Asia Politics

As the Philippine election draws near, China-friendly Marcos still retains a wide lead

Key Points
  • More than half the respondents favored Ferdinand Marcos Jr., the son and namesake of late dictator Ferdinand Marcos who was overthrown in 1986, according to the latest survey by independent pollster Pulse Asia.
  • The country's current Vice President Leni Robredo remained a distant second.
  • "On foreign policy, China remains the biggest issue," said the Council on Foreign Relations in an April 21 note. Among the top contenders, Marcos is seen as the most China-friendly candidate.
Presidential candidate Ferdinand Marcos Jr. at his campaign rally in San Fernando, the Philippines, on April 29, 2022. The Philippine presidential election will be held on May 9, 2022.
Veejay Villafranca | Bloomberg | Getty Images

With just days to go before the Philippine elections, Ferdinand Marcos Jr. continues to retain a big lead over his closest rival — the country's current Vice President Leni Robredo.

That's according to the latest survey by independent pollster Pulse Asia which found that 56% of respondents favored Marcos, the son and namesake of late dictator Ferdinand Marcos who was overthrown in 1986.

Robredo, who defeated Marcos in the vice presidential bid in 2016, remained a distant second. She garnered 23% in the opinion polls which surveyed 2,400 people between April 16 to 21.

"There are many candidates, only two have any chance of winning: Ferdinand Marcos Jr., son of the Philippines' longtime former dictator, and current Vice President Leni Robredo," said Joshua Kurlantzick, senior fellow for Southeast Asia at the Council on Foreign Relations, an American think-tank.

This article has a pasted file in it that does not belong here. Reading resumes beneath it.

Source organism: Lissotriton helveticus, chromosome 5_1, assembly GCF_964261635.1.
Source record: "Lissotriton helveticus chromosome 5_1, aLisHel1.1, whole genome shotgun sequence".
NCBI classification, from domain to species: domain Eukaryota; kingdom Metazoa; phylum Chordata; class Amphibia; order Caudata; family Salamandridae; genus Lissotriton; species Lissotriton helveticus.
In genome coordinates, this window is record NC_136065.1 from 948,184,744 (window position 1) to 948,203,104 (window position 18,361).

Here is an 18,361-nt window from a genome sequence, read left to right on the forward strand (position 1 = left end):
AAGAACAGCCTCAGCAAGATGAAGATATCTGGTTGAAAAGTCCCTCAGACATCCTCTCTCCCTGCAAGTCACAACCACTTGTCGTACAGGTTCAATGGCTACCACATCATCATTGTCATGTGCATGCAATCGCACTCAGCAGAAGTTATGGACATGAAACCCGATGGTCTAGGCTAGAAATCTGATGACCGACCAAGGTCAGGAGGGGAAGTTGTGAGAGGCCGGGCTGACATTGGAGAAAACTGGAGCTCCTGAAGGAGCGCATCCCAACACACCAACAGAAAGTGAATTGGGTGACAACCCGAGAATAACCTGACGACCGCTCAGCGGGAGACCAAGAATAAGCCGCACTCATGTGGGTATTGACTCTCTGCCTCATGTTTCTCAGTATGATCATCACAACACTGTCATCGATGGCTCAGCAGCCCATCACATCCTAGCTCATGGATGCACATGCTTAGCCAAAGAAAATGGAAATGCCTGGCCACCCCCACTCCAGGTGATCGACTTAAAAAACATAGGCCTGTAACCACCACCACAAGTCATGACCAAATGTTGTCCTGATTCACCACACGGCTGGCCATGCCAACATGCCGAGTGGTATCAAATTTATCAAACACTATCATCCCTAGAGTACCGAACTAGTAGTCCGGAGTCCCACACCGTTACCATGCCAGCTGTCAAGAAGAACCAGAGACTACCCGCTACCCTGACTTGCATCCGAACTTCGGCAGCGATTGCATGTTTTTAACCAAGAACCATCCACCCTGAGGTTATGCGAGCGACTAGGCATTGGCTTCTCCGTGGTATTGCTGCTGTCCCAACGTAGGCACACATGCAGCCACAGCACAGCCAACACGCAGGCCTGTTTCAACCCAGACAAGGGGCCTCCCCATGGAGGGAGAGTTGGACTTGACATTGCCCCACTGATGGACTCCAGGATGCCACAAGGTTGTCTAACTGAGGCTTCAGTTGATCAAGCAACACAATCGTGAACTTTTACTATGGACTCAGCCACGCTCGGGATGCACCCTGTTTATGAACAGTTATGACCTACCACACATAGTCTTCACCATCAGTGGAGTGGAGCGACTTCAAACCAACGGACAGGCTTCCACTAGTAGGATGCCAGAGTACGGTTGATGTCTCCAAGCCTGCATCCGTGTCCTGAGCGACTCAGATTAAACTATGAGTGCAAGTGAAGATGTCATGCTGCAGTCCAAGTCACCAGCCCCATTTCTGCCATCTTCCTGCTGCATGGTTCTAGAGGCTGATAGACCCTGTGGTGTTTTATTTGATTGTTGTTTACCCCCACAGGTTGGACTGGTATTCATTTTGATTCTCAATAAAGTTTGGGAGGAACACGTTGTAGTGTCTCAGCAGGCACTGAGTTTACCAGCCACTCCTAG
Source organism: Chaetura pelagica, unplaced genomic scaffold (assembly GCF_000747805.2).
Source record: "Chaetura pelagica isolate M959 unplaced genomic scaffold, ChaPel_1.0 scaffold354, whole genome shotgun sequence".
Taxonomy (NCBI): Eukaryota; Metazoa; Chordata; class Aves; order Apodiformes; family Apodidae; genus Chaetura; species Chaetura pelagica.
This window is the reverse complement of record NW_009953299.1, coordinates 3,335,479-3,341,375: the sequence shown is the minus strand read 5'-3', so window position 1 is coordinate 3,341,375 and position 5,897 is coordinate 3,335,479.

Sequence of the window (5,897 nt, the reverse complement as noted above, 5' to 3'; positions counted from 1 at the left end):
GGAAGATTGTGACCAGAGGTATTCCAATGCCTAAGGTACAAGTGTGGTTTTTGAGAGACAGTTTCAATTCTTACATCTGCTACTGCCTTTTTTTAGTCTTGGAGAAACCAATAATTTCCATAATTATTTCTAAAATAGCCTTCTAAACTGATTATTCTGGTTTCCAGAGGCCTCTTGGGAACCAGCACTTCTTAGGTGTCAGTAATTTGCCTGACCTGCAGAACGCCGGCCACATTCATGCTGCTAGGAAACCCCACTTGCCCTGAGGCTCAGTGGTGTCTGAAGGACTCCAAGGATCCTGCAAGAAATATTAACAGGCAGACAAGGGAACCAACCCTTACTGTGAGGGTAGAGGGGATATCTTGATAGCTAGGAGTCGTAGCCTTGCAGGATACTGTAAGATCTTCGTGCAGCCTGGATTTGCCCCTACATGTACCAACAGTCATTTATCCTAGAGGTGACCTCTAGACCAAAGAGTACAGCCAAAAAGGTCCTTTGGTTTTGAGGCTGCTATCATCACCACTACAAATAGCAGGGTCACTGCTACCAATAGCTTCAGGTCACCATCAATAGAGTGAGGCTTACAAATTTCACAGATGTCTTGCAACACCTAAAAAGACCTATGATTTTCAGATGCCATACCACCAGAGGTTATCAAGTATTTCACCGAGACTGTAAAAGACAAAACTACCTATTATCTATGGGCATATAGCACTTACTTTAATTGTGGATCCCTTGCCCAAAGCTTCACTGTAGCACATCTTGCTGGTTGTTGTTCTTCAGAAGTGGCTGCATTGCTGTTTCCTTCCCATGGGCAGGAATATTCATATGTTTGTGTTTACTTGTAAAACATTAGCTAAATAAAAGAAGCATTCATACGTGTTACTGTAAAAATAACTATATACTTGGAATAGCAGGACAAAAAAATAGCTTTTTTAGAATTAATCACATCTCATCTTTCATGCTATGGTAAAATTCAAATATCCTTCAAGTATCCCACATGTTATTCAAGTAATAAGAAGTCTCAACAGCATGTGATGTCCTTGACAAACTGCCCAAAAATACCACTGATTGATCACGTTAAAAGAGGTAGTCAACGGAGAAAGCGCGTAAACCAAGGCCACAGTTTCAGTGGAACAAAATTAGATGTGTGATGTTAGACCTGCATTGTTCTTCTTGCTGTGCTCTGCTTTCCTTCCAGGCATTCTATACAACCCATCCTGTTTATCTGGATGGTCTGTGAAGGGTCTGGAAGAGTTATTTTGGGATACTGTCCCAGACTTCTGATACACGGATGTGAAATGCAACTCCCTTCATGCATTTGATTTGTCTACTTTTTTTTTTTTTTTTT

Outgoing President Rodrigo Duterte, whose six-year term ends in late June, has not endorsed any of the presidential candidates — but his political party is backing Marcos, according to Reuters.

Even though Duterte's approval ratings remain high at 67%, he can only serve for one term under constitutional law.

Philippine President Rodrigo Duterte's six-year term in the top office ends in 2022.
Aaron Favila | AFP | Getty Images

There are some 67.5 million voters who have registered for the May 9 election. In addition to voting for senators as well as provincial, city and municipal officials, Filipinos will also be electing a president and a vice president, who will each serve for the next six years.

Voting is set to close at 7 p.m. local time on Monday, with counting set to start after that. Unofficial results might be released as soon as a few hours via a live vote count, according to Reuters. However, during the presidential elections in 2016, Duterte was officially proclaimed the winner only three weeks after the polls.

The other eight candidates include world boxing champion Manny Pacquiao who received the next highest support of 7% in the survey, and Manila mayor Francisco Domagoso — a former actor better known by his stage name Isko Moreno — who garnered 4% in the opinion polls. 

China-Philippines relations

"On foreign policy, China remains the biggest issue," said Kurlantzick of the Council on Foreign Relations in an April 21 note.

The top two candidates in this election appear to have differing views on China.